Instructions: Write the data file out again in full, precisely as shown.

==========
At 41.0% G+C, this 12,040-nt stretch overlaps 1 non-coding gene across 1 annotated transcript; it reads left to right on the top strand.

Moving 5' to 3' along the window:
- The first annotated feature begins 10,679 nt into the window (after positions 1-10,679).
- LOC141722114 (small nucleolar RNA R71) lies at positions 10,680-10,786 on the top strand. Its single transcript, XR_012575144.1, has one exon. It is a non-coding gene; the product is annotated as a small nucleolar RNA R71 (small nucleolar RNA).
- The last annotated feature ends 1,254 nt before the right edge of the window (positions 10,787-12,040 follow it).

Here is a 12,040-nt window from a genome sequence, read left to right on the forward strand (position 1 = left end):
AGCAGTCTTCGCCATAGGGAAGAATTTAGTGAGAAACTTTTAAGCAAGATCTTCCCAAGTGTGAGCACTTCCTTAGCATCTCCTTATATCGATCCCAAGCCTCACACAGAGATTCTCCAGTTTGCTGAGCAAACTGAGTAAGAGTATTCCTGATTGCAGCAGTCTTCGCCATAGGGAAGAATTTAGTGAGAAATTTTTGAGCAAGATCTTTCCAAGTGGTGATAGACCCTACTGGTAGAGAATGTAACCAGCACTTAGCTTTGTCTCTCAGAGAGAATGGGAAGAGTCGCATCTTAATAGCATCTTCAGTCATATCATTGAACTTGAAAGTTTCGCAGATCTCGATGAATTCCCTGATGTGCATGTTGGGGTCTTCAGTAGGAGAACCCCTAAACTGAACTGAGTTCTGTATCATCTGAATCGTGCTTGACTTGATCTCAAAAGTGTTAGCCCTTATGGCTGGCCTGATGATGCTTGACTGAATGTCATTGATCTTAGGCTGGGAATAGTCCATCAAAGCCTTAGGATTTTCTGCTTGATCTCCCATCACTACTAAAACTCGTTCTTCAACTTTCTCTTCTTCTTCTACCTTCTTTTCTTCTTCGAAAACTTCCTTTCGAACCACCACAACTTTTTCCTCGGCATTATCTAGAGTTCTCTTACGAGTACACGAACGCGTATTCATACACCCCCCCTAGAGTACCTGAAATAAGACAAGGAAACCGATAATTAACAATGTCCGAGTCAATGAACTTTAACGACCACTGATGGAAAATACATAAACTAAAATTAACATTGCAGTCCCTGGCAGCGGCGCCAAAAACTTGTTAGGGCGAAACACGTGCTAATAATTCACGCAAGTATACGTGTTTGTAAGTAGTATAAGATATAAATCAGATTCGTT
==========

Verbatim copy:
At 41.0% G+C, this 12,040-nt stretch overlaps 1 non-coding gene across 1 annotated transcript; it reads left to right on the top strand.

Moving 5' to 3' along the window:
- The first annotated feature begins 10,679 nt into the window (after positions 1-10,679).
- LOC141722114 (small nucleolar RNA R71) lies at positions 10,680-10,786 on the top strand. Its single transcript, XR_012575144.1, has one exon. It is a non-coding gene; the product is annotated as a small nucleolar RNA R71 (small nucleolar RNA).
- The last annotated feature ends 1,254 nt before the right edge of the window (positions 10,787-12,040 follow it).

Here is a 12,040-nt window from a genome sequence, read left to right on the forward strand (position 1 = left end):
AGCAGTCTTCGCCATAGGGAAGAATTTAGTGAGAAACTTTTAAGCAAGATCTTCCCAAGTGTGAGCACTTCCTTAGCATCTCCTTATATCGATCCCAAGCCTCACACAGAGATTCTCCAGTTTGCTGAGCAAACTGAGTAAGAGTATTCCTGATTGCAGCAGTCTTCGCCATAGGGAAGAATTTAGTGAGAAATTTTTGAGCAAGATCTTTCCAAGTGGTGATAGACCCTACTGGTAGAGAATGTAACCAGCACTTAGCTTTGTCTCTCAGAGAGAATGGGAAGAGTCGCATCTTAATAGCATCTTCAGTCATATCATTGAACTTGAAAGTTTCGCAGATCTCGATGAATTCCCTGATGTGCATGTTGGGGTCTTCAGTAGGAGAACCCCTAAACTGAACTGAGTTCTGTATCATCTGAATCGTGCTTGACTTGATCTCAAAAGTGTTAGCCCTTATGGCTGGCCTGATGATGCTTGACTGAATGTCATTGATCTTAGGCTGGGAATAGTCCATCAAAGCCTTAGGATTTTCTGCTTGATCTCCCATCACTACTAAAACTCGTTCTTCAACTTTCTCTTCTTCTTCTACCTTCTTTTCTTCTTCGAAAACTTCCTTTCGAACCACCACAACTTTTTCCTCGGCATTATCTAGAGTTCTCTTACGAGTACACGAACGCGTATTCATACACCCCCCCTAGAGTACCTGAAATAAGACAAGGAAACCGATAATTAACAATGTCCGAGTCAATGAACTTTAACGACCACTGATGGAAAATACATAAACTAAAATTAACATTGCAGTCCCTGGCAGCGGCGCCAAAAACTTGTTAGGGCGAAACACGTGCTAATAATTCACGCAAGTATACGTGTTTGTAAGTAGTATAAGATATAAATCAGATTCGTT